Author Archives: Scott Boman

First Bi-Partisan Gubernatorial and Senatorial Debates To Be Held October Third

First Bi-Partisan Gubernatorial and Senatorial Debates To Be Held October Third

News brief from home page: Detroit, MI – Speculation on whether or not the top of ticket candidates will debate has ended. Michiganders will have there first opportunity to see two gubernatorial candidates present their case in the same forum. As an additional bonus, two candidates for United States Senate will be facing off in the same forum. The Tri-County Political Information Awareness Community Forum, sponsored by World Changers Political Action Information Team will commence on Friday October 3 at First Baptist World Changers, 22575 WEST 8 Mile Road, Detroit, MI 4821


Marry Buzuma (Libertarian for Governor)
Libertarian Party of Michigan:

Jim Fulner (Libertarian US Senate Candidate)
P.O. Box 2303
Howell, MI 48803
(248) 971-0259

Juanita Bryant (Forum organizer)
(313) 687-7107

Detroit, MI – Speculation on whether or not the top of ticket candidates will debate has ended. Michiganders will have there first opportunity to see two gubernatorial candidates present their case in the same forum. As an additional bonus, two candidates for United States Senate will be facing off in the same forum. The Tri-County Political Information Awareness Community Forum, sponsored by World Changers Political Action Information Team will commence on Friday October 3 at First Baptist World Changers, 22575 WEST 8 Mile Road, Detroit, MI 48219.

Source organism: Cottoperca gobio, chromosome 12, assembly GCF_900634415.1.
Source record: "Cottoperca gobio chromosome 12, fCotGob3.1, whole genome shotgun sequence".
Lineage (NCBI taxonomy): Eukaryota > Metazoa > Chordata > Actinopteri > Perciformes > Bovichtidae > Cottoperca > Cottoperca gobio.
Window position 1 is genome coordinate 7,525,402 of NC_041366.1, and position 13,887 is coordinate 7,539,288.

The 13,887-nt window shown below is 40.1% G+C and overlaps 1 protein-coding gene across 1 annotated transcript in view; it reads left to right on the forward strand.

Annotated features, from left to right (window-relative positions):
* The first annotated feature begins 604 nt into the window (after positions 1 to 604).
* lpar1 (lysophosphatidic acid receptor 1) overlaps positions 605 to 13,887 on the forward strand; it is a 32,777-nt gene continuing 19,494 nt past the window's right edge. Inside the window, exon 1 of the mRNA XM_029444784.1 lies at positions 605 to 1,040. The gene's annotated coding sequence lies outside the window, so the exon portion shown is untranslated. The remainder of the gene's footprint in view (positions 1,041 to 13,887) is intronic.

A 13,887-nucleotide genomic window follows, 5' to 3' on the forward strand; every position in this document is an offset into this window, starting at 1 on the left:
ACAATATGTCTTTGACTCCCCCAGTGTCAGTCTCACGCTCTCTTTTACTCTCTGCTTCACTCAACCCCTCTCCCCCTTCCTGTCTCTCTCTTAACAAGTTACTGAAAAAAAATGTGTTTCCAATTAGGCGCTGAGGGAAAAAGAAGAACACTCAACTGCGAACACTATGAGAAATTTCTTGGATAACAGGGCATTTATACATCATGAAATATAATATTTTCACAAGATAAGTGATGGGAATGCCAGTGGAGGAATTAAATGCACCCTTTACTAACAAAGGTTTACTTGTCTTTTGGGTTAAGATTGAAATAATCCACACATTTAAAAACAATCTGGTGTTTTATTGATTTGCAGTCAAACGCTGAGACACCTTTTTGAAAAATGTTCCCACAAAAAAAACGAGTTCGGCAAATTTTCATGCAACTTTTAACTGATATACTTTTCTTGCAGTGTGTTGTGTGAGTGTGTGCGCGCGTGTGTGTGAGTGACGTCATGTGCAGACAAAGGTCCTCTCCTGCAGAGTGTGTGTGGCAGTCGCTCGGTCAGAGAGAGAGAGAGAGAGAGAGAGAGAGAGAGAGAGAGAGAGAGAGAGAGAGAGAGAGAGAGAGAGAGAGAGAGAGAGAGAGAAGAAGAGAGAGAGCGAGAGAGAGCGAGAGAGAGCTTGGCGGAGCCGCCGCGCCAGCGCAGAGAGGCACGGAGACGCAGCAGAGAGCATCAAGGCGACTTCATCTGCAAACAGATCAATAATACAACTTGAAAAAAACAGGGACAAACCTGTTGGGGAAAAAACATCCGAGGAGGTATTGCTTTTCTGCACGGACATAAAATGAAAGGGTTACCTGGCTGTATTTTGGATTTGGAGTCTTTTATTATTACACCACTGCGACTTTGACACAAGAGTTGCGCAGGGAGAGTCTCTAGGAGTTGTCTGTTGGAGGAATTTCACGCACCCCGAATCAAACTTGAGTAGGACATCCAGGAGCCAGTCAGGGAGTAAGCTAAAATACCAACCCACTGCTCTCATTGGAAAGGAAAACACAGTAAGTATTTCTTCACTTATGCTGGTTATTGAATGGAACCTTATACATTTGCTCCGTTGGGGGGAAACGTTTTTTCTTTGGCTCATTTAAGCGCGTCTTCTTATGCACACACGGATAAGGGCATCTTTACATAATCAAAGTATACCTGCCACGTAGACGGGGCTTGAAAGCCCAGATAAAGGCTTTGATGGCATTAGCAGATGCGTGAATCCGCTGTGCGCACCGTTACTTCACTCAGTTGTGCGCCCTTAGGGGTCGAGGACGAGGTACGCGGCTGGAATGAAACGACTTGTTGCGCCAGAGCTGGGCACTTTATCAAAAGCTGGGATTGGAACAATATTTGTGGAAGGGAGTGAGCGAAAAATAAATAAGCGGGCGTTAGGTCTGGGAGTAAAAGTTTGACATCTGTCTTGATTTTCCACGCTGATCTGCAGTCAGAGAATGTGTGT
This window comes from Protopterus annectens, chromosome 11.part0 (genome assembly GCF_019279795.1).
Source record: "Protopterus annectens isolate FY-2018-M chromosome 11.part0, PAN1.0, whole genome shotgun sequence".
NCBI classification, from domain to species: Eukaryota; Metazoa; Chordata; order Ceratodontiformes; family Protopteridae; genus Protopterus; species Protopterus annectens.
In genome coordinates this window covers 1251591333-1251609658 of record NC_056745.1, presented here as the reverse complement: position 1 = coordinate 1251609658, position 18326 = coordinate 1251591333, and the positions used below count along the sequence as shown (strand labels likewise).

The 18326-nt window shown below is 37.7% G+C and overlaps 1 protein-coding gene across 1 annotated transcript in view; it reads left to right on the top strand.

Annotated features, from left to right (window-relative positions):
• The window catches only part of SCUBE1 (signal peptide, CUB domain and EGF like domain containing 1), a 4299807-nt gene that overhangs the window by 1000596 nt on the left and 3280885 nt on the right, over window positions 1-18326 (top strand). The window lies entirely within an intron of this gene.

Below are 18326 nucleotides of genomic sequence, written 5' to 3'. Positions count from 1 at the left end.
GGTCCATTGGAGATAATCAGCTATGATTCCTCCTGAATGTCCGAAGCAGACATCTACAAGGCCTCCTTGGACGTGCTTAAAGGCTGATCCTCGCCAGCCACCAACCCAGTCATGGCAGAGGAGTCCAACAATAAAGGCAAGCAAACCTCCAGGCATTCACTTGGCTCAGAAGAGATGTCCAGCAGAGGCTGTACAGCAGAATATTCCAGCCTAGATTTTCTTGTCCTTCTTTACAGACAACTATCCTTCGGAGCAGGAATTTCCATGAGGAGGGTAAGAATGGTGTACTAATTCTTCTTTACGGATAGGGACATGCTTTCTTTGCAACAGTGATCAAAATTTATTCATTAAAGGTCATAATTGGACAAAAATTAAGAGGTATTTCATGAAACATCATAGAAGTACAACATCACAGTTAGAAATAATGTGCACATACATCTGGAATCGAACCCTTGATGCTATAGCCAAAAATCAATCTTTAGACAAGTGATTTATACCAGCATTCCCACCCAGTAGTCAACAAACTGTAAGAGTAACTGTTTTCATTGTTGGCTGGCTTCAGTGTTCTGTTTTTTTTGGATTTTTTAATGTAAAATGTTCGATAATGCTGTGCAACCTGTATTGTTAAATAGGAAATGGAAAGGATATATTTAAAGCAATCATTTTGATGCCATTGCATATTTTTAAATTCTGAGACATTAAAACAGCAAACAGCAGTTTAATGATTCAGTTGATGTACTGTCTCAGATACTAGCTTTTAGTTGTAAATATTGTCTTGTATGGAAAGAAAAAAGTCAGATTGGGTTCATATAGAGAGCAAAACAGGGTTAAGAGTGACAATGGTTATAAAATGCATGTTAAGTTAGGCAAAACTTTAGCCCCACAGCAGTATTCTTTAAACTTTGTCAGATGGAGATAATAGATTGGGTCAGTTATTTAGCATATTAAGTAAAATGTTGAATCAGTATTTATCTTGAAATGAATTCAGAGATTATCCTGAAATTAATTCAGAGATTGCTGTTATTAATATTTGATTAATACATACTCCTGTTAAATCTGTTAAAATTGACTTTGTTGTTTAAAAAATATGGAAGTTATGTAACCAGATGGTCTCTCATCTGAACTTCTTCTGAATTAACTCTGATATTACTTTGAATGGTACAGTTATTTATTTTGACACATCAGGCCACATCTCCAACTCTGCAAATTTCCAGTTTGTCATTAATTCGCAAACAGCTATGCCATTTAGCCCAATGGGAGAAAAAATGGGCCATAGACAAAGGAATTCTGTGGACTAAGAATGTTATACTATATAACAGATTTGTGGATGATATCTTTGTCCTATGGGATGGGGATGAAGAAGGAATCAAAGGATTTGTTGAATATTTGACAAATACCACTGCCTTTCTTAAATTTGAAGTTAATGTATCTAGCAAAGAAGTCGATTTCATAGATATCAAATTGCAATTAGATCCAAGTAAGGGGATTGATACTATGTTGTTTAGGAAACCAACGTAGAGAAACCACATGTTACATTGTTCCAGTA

All of the candidates for Governor and United States Senate were invited, but only the Libertarian and Green Party candidates agreed to participate. The participating candidates for Governor are Retired Navy officer, Mary Buzuma (Libertarian), and Washtenaw Community College professor, Paul Homenuik (Green). Also running (but not participating) are US Taxpayers candidate Richard Mendoza, Democrat Lisa Brown, and Republican incumbent Rick Snyder.

The participating candidates for United States Senate are Systems Engineer, Jim Fulner (Libertarian), and West Michigan artist, Chris Wahmhoff (Green). On September 8th Libertarian United States Senate candidate Jim Fulner hand delivered invitations to his Democratic opponent Gary Peters , and his and Republican opponent Terry Lynn land, requesting their participation in debates with him. Earlier that day, Fulner and his Green Party opponent, Chris Wahmhoff, held a joint press conference at the Lansing Court House to emphasize the importance of equal multi-partisan participation in Senatorial debates and to promote the #MARCHONMEDIA campaign. As of October 2nd, neither Land nor Peters have agreed to participate in a non-partisan debate. Also running is U.S. Taxpayers candidate Richard A. Markin.